In June 1919, aboard an Allied warship en route to Paris, sat Damat Ferid Pasha, the Grand Vizier of a crumbling Ottoman Empire. The elderly statesman, donning an iconic red fez and boasting an impeccably groomed mustache, held in his hands a memorandum that he was to present to the Allied powers at the Quai d’Orsay. The negotiations on postwar reparations started five months earlier, but the Ottoman delegation was prepared to make the most of its tardy invitation to the talks. As he journeyed across the Mediterranean that summer toward the French shore, Damat Ferid mentally rehearsed the list of demands he would make to the Allied powers during his last-ditch effort to hold the empire together.

He began with a message, not of reproach, but of inculpability: “Gentlemen, I should not be bold enough to come before this High Assembly if I thought that the Ottoman people had incurred any responsibility in the war that has ravaged Europe and Asia with fire and sword.” His speech was followed by an even more defiant memorandum, denouncing any attempt to redistribute Ottoman land to the Kurds, Greeks and Armenians, asserting: “In Asia, the Turkish lands are bounded on the south by the provinces of Mosul and Diyarbakir, as well as a part of Aleppo as far as the Mediterranean.” When Damat Ferid’s demands were presented in Paris, the Allies were in awe of the gall displayed by the Ottoman delegation. British Prime Minister David Lloyd George regarded the presentation as a “good joke,” while U.S. President Woodrow Wilson said he had never seen anything more “stupid.” They flatly rejected Damat Ferid’s apparently misguided appeal — declaring that the Turks were unfit to rule over other races, regardless of their common Muslim identity — and told him and his delegation to leave. The Western powers then proceeded, through their own bickering, to divide the post-Ottoman spoils.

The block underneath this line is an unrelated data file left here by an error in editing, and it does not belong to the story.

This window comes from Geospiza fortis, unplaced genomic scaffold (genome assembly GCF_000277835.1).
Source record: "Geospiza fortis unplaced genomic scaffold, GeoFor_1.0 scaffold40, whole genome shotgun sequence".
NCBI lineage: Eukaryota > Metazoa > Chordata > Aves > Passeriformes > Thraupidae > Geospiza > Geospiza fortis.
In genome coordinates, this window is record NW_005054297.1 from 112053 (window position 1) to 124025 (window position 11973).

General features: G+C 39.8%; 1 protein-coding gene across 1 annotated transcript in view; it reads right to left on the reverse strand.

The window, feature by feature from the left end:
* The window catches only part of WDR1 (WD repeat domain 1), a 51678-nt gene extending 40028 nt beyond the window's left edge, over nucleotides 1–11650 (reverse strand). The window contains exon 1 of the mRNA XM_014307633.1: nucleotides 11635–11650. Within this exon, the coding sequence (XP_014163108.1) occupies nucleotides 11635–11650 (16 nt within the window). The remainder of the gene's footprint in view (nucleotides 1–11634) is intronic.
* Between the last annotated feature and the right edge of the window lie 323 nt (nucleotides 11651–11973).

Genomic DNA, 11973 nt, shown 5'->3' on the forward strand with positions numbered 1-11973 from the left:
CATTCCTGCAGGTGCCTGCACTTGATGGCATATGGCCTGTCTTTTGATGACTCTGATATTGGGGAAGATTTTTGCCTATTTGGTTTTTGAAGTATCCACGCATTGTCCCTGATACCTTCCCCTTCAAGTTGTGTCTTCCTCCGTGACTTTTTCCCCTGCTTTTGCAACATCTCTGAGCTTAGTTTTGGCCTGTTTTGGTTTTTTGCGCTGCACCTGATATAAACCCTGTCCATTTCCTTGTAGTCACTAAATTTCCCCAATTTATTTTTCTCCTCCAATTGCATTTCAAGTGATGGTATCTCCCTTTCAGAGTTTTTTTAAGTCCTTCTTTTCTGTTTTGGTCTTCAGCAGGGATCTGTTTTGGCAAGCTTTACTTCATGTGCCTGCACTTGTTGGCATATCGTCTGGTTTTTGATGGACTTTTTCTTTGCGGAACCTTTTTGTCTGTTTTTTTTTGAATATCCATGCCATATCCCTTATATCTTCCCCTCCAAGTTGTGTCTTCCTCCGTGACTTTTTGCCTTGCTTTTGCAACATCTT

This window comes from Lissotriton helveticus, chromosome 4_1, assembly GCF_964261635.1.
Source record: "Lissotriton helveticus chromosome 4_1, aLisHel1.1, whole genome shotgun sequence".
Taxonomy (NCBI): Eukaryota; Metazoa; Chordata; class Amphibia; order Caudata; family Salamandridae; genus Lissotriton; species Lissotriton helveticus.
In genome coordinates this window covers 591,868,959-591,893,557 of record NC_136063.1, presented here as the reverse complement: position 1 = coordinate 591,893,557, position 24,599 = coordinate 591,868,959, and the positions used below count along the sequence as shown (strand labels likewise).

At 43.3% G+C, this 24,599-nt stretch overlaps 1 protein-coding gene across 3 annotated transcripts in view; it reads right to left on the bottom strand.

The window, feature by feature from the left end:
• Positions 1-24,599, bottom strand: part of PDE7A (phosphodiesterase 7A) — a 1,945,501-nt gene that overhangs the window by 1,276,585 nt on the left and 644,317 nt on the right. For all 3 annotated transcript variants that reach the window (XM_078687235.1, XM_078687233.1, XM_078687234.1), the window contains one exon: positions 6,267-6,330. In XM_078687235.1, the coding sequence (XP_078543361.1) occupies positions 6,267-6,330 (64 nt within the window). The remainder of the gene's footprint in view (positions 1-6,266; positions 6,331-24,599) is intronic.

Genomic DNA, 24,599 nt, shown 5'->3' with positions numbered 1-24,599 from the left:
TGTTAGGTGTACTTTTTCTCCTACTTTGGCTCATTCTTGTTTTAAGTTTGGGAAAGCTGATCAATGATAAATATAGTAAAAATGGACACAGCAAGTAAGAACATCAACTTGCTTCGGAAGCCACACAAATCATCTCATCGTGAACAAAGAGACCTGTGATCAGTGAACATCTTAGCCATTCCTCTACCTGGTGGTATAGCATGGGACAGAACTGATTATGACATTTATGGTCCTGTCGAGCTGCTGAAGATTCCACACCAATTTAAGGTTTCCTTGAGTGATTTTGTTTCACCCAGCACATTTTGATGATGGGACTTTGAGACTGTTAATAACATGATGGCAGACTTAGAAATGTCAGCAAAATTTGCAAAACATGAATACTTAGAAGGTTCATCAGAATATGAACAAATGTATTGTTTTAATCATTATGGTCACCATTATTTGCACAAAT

Under far different circumstances today, Ankara is again boldly appealing to the West to follow its lead in shaping policy in Turkey’s volatile Muslim backyard. And again, Western powers are looking at Turkey with incredulity, waiting for Ankara to assume responsibility for the region by tackling the immediate threat of the Islamic State with whatever resources necessary, rather than pursuing a seemingly reckless strategy of toppling the Syrian government. Turkey’s behavior can be perplexing and frustrating to Western leaders, but the country’s combination of reticence in action and audacity in rhetoric can be traced back to many of the same issues that confronted Istanbul in 1919, beginning with the struggle over the territory of Mosul.

The Turkish Fight for Mosul

Under the Ottoman Empire, the Mosul vilayet stretched from Zakho in southeastern Anatolia down along the Tigris River through Dohuk, Arbil, Alqosh, Kirkuk, Tuz Khormato and Sulaimaniyah before butting up against the western slopes of the Zagros Mountains, which shape the border with Iran. This stretch of land, bridging the dry Arab steppes and the fertile mountain valleys in Iraqi Kurdistan, has been a locus of violence long before the Islamic State arrived. The area has been home to an evolving mix of Kurds, Arabs, Turkmen, Yazidis, Assyro-Chaldeans and Jews, while Turkish and Persian factions and the occasional Western power, whether operating under a flag or a corporate logo, continue to work in vain to eke out a demographic makeup that suits their interests.